A racial awakening had begun Watching on television and reading the newspapers, Moses recalled in The Promised Land: "Before, the Negro in the South had always looked on the defensive, cringing This time they were taking the initiative They were kids my age, and I knew this had something to do with my own life It made me realize that for a long time I had been troubled by the problem of being a Negro and at the same time being an American" In June of 1960, Moses took a bus south to work for Dr Martin Luther King's Southern Christian Leadership Conference (SCLC) Arriving at the SCLC's Atlanta office, the idealistic 25-year-old came face to face with the hard reality of the civil rights struggle Expecting a room full of volunteers who would train, organize, and direct a nationwide movement, he found instead an understaffed and underfunded church office with constantly ringing telephones and three workers One of these workers--Jane Stembridge, a fellow New Yorker--was a member of the recently- formed Student Nonviolent Coordinating Committee (SNCC).

This new organization, more democratic in nature and less hierarchial and preacher-dominated than the SCLC, had been created to recruit and train students as nonviolent civil rights demonstrators In King's absence, nobody knew what to do with Moses He and Stembridge prepared fund-raising packets for the SCLC and spent hours debating philosophy, nonviolence, and the best way to achieve equal rights for black America In his spare time, he joined the picket lines outside Atlanta supermarkets that refused to hire black clerks When Stembridge suggested he undertake a recruiting trip throughout the deep South as an SNCC field representative, he quickly volunteered Nothing in his background and experience had prepared him for the grinding poverty, racial animosity, and subhuman conditions under which rural Southern blacks lived But in Cleveland, Mississippi, in the midst of this heart of darkness, Moses met Amzie Moore, a local activist and the head of the town's National Association for the Advancement of Colored People (NAACP) chapter Through long talks, Moore convinced Moses that the key to achieving black empowerment and addressing the intolerable inequities of Southern life was not by the more popular and direct action of sit-ins or picketing, but by the quiet and steady, behind-the-scenes work of voter registration and the consequent power of the ballot box Moore also believed that in Mississippi such a course of action would be safer in the short run than direct public confrontation even though it was ultimately more radical in its effect Working with Moore, Moses soon developed a plan to begin registering black Mississippians to vote.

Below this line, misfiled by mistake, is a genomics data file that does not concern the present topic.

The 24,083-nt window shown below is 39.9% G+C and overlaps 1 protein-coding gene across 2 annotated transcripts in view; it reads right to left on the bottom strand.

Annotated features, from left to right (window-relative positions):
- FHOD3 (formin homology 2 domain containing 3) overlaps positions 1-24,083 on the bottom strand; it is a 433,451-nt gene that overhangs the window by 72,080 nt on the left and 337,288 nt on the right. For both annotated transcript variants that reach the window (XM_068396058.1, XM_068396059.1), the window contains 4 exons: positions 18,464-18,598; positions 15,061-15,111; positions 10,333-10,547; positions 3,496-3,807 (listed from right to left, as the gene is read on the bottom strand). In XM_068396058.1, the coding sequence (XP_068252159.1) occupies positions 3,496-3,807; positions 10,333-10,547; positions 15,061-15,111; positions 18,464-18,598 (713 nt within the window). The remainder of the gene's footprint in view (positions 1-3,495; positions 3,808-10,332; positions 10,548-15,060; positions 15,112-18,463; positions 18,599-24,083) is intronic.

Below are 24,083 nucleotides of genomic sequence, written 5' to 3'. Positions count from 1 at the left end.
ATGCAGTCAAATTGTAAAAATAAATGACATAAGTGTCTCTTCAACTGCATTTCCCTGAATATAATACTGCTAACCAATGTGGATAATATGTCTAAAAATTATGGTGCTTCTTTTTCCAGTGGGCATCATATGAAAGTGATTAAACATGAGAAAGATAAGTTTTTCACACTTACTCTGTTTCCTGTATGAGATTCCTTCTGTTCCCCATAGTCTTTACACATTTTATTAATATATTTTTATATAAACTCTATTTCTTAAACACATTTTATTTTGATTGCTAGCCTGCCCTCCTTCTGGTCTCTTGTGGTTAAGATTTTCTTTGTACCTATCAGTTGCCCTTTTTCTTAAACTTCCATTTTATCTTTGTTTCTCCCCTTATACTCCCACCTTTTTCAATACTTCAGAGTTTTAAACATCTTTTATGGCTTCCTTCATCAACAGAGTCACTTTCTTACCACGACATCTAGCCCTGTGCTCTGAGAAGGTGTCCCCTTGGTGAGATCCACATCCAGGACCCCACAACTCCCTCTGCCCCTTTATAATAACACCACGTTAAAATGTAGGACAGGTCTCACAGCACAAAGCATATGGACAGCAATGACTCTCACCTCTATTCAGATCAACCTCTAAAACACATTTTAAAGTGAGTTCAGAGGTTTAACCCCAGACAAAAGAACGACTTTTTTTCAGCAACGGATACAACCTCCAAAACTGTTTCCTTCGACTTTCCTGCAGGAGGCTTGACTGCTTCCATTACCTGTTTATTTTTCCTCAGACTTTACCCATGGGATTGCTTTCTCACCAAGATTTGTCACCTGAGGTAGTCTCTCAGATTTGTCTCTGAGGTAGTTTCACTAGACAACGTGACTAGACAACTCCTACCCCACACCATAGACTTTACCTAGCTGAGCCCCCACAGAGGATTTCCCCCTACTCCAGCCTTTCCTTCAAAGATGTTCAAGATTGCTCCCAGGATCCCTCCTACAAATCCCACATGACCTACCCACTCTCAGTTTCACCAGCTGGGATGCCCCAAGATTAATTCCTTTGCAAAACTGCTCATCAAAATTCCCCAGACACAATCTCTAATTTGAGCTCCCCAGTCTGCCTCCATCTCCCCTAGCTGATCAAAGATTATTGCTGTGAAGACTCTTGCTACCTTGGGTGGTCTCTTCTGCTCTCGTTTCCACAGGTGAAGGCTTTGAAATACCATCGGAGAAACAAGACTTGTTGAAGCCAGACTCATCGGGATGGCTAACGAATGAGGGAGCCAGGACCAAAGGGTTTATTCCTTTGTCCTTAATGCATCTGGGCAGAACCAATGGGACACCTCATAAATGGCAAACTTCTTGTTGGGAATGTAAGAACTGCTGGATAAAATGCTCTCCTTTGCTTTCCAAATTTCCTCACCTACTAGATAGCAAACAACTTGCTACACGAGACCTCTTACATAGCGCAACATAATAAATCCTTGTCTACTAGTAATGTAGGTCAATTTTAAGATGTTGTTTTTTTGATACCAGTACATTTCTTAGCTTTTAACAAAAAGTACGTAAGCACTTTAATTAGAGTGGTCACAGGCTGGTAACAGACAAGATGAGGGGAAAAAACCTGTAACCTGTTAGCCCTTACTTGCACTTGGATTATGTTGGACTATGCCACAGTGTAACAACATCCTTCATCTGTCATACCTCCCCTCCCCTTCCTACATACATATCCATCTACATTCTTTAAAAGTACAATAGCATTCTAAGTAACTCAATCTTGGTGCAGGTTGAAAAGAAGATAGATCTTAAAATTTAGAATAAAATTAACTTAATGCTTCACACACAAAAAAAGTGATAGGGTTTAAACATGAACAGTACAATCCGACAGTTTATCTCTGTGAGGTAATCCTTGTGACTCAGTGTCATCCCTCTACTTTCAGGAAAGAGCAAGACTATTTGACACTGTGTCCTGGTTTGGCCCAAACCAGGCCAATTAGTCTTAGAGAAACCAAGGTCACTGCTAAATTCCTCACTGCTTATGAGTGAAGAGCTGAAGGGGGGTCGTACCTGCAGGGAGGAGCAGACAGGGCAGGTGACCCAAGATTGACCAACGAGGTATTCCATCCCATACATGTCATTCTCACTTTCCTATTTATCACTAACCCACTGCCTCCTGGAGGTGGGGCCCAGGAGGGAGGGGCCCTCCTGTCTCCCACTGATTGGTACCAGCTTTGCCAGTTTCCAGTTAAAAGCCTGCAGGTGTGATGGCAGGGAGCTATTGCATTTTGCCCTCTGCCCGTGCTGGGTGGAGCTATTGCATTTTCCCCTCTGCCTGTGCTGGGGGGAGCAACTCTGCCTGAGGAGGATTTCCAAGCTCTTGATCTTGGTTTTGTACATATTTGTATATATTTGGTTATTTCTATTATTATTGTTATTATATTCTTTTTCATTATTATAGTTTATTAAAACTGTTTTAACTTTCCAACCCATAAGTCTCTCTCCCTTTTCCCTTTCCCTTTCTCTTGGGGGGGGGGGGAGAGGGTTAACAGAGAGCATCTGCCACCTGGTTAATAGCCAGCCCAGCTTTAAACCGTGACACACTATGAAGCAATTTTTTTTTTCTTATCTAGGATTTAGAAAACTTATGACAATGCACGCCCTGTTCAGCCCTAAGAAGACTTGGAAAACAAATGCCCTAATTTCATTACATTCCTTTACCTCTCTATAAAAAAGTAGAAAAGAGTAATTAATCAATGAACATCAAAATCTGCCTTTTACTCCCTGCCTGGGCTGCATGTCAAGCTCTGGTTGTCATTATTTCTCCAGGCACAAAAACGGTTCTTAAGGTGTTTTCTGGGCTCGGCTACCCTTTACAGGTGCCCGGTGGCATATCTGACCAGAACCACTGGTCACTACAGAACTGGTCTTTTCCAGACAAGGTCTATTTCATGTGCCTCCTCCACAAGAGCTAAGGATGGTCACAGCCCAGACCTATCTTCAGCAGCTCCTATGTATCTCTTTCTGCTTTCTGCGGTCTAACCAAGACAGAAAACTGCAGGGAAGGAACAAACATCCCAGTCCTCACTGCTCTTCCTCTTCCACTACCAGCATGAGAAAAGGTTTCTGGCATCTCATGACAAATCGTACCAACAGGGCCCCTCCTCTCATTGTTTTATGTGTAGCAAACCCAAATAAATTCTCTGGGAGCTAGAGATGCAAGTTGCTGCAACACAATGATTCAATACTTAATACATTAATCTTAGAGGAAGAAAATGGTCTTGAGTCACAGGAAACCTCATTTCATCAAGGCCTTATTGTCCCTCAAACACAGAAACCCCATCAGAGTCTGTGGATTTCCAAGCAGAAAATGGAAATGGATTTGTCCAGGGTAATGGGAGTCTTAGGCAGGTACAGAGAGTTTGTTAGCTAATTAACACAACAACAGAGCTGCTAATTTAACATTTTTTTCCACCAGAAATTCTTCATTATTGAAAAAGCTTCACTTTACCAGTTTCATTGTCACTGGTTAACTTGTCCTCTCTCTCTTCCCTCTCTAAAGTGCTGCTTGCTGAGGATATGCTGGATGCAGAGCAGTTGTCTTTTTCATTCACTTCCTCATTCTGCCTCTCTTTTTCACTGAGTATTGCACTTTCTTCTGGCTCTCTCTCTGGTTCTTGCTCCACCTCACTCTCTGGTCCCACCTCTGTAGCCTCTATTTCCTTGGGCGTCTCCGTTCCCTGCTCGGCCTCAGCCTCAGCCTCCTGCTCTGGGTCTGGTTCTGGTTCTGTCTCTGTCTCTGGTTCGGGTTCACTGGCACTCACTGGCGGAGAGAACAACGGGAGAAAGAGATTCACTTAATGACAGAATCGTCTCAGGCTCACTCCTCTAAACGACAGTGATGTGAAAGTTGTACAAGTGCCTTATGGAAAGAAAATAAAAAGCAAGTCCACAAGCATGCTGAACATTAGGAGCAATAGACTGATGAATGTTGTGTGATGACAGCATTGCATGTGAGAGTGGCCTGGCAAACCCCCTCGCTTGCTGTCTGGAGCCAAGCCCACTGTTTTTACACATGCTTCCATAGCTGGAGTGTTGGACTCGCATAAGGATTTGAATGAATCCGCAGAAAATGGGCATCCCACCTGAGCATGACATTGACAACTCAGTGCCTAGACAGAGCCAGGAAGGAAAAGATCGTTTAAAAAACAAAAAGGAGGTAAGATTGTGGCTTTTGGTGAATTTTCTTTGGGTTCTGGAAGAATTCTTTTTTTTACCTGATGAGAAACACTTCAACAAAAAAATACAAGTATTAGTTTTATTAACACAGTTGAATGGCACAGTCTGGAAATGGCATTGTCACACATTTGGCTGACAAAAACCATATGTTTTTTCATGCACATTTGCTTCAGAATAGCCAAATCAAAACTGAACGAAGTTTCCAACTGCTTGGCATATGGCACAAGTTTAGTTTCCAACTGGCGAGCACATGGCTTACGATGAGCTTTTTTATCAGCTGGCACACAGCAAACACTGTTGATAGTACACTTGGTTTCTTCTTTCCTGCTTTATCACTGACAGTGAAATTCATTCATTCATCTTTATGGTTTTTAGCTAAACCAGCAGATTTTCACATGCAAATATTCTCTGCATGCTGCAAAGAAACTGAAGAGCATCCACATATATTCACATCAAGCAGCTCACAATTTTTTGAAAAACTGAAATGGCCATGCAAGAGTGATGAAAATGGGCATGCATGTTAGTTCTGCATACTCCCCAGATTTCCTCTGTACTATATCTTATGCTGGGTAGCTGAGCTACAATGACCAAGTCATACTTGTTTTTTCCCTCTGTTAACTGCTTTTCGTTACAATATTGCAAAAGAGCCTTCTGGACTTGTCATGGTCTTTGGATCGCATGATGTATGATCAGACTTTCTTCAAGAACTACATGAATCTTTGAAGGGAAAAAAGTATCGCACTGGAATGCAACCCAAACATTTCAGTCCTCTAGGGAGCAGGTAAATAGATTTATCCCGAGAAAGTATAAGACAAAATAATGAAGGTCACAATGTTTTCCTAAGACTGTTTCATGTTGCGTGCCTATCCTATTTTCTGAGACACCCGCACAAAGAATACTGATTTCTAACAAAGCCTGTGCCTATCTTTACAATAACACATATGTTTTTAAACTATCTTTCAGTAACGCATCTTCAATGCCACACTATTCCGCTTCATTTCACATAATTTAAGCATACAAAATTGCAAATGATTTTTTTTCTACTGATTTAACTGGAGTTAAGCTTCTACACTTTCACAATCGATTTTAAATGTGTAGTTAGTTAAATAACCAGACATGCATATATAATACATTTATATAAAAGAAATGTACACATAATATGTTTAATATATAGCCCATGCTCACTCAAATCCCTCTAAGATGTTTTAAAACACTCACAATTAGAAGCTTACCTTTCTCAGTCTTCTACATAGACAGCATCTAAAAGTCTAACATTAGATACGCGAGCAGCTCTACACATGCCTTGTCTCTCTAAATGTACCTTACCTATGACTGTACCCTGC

Both believed that outside help would be necessary to aid local blacks in overcoming the years of intimidation and enforced segregation Under protection of the new civil rights laws, they recruited a workforce of SNCC student workers to spark awareness of, and education about, voter registration Returning to New York City that September to complete his teaching contract at Horace Mann, Moses vowed to return and begin this campaign the following spring That same spring of 1961, the Congress of Racial Equality (CORE) began its Freedom Rides in order to test the previous year's US Supreme Court ruling in Boynton v Virginia that required the desegregation of facilities used in interstate travel Two buses with anti-segregation volunteers left Washington, DC, only to encounter increasing antagonism and violence the further south they traveled One of the buses was attacked and burned near Anniston, Alabama, while riders on the other were beaten in nearby Birmingham In response, SNCC student activists joined the original riders as one bus continued to Jackson, Mississippi Everyone aboard that bus was jailed This was the emotionally charged, racially tense atmosphere that greeted Moses on his return to the "middle of the iceberg," as he later described Mississippi in a letter written during one of his jail stays.